Do you remember those bright neon Vacancy/No Vacancy signs that you might have seen at small town motels?

I remember these signs from when I was a little girl traveling with my family from Houston, Texas to Hot Springs, Arkansas for the annual family reunion every August.

In the hotel industry, having no vacancies is the goal and the optimum situation.

When a hotel is full, all of the rooms are rented out to customers, and the hotel has maximized its potential revenue.

The metaphor of vacancy/no vacancy is a way to think about your inner space and experience—where you place your attention and to whom you give your time and energy.

Like a hotel, you have inner spaces that belong to you, and they are valuable.

You have almost endless possibilities about how, when, where, and to whom you open your inner space, and how much of your internal resources of time and energy you give.

If there was a neon Vacancy/No Vacancy sign above your head that only you could see, what would it say?

Most of us have at least a few—or many—vacancies. Vacancies are places and spaces inside us that are empty, or vacant.

What should we be filled up with?

Self-love, positive self-regard, self-care, a sense of worthiness or enough-ness, peace, appreciation, and self-acknowledgment just to name a few.

What would you add to the list?

In a perfect world, every woman would be a No Vacancy person, because she would be filled up with herself.

When you are a No Vacancy person you know that you are the first and primary reference point for everything you want to experience.

You know how to avoid self-abandonment.

You know that you are the expert on what you need and want. And you are willing to take courageous, empowered action to make your desires and dreams come true.

What are the clues that someone has an invisible Vacancy sign above her head? Here are a few:

  1. You over-focus on other people.
  2. You devote more than a few fleeting moments to trying to figure out what another person is feeling, thinking, or doing.
  3. You feel lost and disconnected from yourself, and persistently look outside to feel filled up.
  4. You become compulsive about communicating with someone.
  5. You are preoccupied with other people’s issues or problems.
  6. While doing any of the above, you neglect, ignore, or fall behind on your own projects, dreams, or desires because your time is being spent on outer—instead of inner—space.

When any of these are happening for you, you will be less filled up with yourself.

It’s as if we’ve simply given away one (or more) of our valuable inner rooms. And because we’ve given over our inner space to someone or something, we have less to give to ourselves.

If you’ve had many vacancies over a long period of time, you’ll discover that when you return to yourself, you feel empty, as though there’s no one home.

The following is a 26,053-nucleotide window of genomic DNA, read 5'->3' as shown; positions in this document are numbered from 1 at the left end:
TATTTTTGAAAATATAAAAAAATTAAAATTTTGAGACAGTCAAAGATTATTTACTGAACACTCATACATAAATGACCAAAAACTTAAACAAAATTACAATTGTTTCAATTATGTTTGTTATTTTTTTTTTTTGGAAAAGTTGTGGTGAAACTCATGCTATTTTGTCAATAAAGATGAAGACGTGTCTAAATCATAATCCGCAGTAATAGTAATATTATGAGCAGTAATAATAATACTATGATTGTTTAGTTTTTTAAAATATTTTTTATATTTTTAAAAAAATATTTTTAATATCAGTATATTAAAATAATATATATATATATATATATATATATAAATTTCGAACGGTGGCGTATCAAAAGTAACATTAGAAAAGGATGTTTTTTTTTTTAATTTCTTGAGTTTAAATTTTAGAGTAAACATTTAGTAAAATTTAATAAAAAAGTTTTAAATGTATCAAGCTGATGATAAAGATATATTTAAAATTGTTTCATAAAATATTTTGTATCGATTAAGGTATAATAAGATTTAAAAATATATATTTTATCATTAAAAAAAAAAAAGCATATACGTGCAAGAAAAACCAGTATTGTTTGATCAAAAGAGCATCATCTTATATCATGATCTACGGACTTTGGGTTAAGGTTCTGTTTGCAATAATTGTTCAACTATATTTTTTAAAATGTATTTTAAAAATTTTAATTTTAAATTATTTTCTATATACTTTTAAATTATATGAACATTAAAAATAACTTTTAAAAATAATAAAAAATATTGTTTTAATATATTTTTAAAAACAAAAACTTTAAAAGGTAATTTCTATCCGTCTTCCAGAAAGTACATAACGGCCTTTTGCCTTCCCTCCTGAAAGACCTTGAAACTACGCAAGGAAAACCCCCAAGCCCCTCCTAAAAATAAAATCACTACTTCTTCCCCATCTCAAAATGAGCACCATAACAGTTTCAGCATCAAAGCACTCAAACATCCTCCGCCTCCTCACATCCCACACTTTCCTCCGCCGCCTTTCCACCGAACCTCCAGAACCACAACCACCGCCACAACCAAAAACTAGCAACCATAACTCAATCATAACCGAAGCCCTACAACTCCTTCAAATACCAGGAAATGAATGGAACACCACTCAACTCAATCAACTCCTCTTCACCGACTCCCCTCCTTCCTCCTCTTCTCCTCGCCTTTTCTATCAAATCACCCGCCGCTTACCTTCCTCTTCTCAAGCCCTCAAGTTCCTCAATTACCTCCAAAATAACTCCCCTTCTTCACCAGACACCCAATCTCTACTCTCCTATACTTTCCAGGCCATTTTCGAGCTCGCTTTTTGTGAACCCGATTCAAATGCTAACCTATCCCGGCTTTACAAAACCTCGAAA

You feel lonely because your inner space hasn’t been filled with you. Your focus was elsewhere.

Real-life guest rooms in hotels are valuable. To secure one requires that guests jump through a few hoops.

If you want a hotel room you have to present some identification like a driver’s license or passport. You’ll also need to prove that you have what it takes to temporarily take up residence there—which in hotel terms means you must prove that you can pay.

The higher bar required to get a hotel room means that we must take seriously to whom we are renting our rooms (inner space).

Ideally, your interior spaces are filled with you.

Being a No Vacancy person doesn’t mean that you are “full of yourself” in a narcissistic way. It means you are full of what makes you who you are—your thoughts, beliefs, values, wants, needs, and dreams.

Exploring where you are on the vacancy/no vacancy continuum gives you important information.

Becoming a No Vacancy person will significantly improve the quality of your life.

Being a No Vacancy person means you have sovereignty over your inner space.

So how do you make the shift to becoming a No Vacancy person? First, simply notice where you are on the continuum from Vacancy to No Vacancy.

Ask yourself, “How much of my time and energy is spent inhabiting—or not inhabiting—my own inner spaces?”

Having this awareness is progress.

And when you get an answer to this question, see if there’s a shift that needs to happen, and ask for direction from trusted person, coach, inner guide, or your Higher Power if you’re not sure.

One of the most effective ways to shift your focus back to you is to ask yourself these three questions in any given moment:

  1. What am I observing with my five senses, or what can I record with a video camera?
  2. What are my thoughts and feelings about what I am experiencing?
  3. What do I want to do about all of that, if anything?

These three questions will help you to Return to You so that you can fully inhabit the valuable space inside you.

It’s so easy to get sidetracked with other people’s agendas, dramas, and issues, isn’t it?

If you resonate, it’s time to fill yourself up with you.

How do you fill yourself up?

If you’d like some ideas for how to fill yourself up with high quality self-care, read my article 30 Simple Self-Care Ideas

© Victoria Priya (2023)



I want to support you to Return to the authentic truth of who you are, Reclaim what is yours, and Receive everything that is meant for you. So that you can Regenerate your life, your relationships, community, and the world.

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